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EDITIONS
 Thursday, 23 January, 2003, 15:33 GMT
Gold price hits new six-year high
Gold bars
Gold is traditionally a safe haven in times of trouble

Gold prices have risen to a new six-year high on concern about the economic consequences of an American-led military campaign in Iraq.

The gold price was set at $364.70 an ounce in the London afternoon session on Thursday, up from the morning's fix of $363.30, and the highest level since 3 January 1997.

After years at the margins of the modern financial system, gold has regained something of its traditional status as a safe haven in times of trouble.

Investors have been buying gold largely because the main alternative, the dollar, is so weak.

In dealings on the currency markets, the dollar has fallen to its lowest level against the euro for three years.

Gloomy outlook

When political tensions are high, investors put their money in assets which they think are unlikely to fall in value.

During the last Gulf conflict a decade ago, the markets sought safety in the dollar.

US dollar notes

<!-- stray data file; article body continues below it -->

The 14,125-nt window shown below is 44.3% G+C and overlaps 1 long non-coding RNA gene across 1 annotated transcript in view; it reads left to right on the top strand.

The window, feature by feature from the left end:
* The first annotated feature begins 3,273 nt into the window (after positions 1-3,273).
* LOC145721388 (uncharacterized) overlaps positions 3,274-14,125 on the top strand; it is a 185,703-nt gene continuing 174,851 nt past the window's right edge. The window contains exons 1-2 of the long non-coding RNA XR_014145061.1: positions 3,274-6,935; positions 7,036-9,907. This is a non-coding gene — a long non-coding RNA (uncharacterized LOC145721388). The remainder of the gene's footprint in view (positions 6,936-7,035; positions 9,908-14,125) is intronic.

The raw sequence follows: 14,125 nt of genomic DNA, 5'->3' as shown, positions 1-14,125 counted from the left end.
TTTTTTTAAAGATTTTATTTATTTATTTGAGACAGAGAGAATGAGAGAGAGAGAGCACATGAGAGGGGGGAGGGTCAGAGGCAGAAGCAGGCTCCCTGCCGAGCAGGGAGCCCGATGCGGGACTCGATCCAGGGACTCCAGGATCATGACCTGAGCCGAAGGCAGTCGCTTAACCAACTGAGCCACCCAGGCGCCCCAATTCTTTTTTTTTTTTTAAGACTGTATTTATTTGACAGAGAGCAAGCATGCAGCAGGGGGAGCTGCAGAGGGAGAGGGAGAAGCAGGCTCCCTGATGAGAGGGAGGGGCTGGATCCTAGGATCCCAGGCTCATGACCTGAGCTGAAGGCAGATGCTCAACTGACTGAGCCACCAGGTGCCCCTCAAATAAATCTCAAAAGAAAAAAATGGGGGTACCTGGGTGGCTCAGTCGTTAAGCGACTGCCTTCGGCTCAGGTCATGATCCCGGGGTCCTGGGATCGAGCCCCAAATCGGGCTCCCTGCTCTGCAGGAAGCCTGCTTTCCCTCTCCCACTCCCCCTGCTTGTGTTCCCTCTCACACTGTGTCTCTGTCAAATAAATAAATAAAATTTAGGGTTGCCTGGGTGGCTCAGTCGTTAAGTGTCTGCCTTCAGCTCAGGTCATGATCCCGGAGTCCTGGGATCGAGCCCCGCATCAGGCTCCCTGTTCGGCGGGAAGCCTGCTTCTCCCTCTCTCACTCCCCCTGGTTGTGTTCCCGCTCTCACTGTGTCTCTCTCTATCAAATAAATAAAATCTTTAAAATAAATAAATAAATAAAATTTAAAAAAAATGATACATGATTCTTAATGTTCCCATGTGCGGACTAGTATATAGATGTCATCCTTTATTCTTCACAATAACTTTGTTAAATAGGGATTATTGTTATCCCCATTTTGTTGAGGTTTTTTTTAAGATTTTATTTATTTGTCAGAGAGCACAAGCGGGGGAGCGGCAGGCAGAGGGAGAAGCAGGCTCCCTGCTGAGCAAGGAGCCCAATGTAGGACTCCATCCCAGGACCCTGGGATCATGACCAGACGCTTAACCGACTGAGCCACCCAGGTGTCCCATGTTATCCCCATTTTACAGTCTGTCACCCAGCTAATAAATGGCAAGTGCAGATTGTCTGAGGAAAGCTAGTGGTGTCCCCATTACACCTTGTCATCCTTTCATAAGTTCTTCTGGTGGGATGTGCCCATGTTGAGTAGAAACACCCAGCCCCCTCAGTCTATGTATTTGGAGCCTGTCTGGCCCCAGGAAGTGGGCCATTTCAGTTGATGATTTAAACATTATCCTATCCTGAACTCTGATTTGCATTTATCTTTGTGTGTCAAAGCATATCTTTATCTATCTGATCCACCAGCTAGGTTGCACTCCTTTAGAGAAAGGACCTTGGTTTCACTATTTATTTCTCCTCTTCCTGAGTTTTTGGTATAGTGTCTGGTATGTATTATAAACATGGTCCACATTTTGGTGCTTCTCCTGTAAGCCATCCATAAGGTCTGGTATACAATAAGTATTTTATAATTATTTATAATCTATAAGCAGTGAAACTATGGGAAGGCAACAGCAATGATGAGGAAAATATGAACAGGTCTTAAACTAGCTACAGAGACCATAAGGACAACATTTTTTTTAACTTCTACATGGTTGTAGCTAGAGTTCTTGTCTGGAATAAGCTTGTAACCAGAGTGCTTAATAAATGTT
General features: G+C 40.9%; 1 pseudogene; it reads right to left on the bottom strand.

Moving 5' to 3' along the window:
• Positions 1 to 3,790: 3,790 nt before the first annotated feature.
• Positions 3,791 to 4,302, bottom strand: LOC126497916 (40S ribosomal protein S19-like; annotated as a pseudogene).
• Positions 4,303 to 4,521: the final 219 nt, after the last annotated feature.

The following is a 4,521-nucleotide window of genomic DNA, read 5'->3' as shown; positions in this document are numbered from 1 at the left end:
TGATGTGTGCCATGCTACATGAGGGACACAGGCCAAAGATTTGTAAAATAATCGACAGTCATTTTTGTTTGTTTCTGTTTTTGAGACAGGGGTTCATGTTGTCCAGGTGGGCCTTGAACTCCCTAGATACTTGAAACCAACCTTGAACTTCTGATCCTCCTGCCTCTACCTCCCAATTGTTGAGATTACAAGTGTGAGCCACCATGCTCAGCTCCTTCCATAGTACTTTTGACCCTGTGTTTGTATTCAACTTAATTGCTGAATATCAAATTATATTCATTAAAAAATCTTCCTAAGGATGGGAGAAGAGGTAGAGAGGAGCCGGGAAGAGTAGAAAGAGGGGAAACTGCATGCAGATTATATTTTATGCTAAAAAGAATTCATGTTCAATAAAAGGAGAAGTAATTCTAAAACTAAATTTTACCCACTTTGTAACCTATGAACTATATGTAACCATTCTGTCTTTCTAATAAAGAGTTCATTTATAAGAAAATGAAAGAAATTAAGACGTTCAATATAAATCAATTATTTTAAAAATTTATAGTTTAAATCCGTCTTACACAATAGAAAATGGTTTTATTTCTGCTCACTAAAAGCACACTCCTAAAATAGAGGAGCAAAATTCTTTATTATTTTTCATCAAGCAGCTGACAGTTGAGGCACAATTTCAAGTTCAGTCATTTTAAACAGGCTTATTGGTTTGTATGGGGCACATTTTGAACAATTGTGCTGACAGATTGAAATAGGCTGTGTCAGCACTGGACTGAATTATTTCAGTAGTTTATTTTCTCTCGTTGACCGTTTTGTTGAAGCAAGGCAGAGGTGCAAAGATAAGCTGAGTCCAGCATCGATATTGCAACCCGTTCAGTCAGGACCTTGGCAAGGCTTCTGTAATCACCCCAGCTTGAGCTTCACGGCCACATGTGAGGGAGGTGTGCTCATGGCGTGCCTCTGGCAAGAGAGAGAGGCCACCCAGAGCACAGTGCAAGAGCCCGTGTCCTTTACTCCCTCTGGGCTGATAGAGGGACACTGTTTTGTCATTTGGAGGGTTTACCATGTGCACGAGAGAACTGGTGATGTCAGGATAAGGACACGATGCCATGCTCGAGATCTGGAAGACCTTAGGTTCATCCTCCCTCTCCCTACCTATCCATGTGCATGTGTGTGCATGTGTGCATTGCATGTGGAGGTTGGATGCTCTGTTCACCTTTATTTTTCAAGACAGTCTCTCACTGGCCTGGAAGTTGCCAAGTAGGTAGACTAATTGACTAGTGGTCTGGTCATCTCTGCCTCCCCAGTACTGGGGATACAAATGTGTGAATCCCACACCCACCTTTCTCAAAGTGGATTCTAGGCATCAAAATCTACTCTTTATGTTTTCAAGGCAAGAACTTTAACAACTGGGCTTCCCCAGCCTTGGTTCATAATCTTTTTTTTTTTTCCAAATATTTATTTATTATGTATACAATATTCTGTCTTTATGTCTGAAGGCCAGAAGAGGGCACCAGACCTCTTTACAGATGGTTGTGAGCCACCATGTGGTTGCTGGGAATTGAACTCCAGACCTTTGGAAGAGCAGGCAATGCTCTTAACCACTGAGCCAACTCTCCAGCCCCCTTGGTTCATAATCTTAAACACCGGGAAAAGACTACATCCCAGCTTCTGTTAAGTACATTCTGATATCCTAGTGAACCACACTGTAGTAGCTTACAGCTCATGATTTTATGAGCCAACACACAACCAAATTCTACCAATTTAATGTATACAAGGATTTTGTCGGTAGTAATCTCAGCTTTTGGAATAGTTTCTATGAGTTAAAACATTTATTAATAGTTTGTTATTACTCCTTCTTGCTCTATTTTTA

The dollar is trading at 25% below the value it had a year ago

This time round they seem to be opting for gold.

The value of the precious metal has soared in recent weeks.

Meanwhile the dollar is currently trading at 25% below the value it had only a year ago.

The markets are worried that the cost of fighting a war against Iraq would further strain an already weak US economy.

The threat of military action has also increased the gloom on global stockmarkets.

For example, shares in London, Paris and Frankfurt are almost back down to the multi-year lows seen last autumn.

There's continuing unease about the health of the world economy.

Rising tensions in the Gulf have given investors another reason to dump their shares.

See also:

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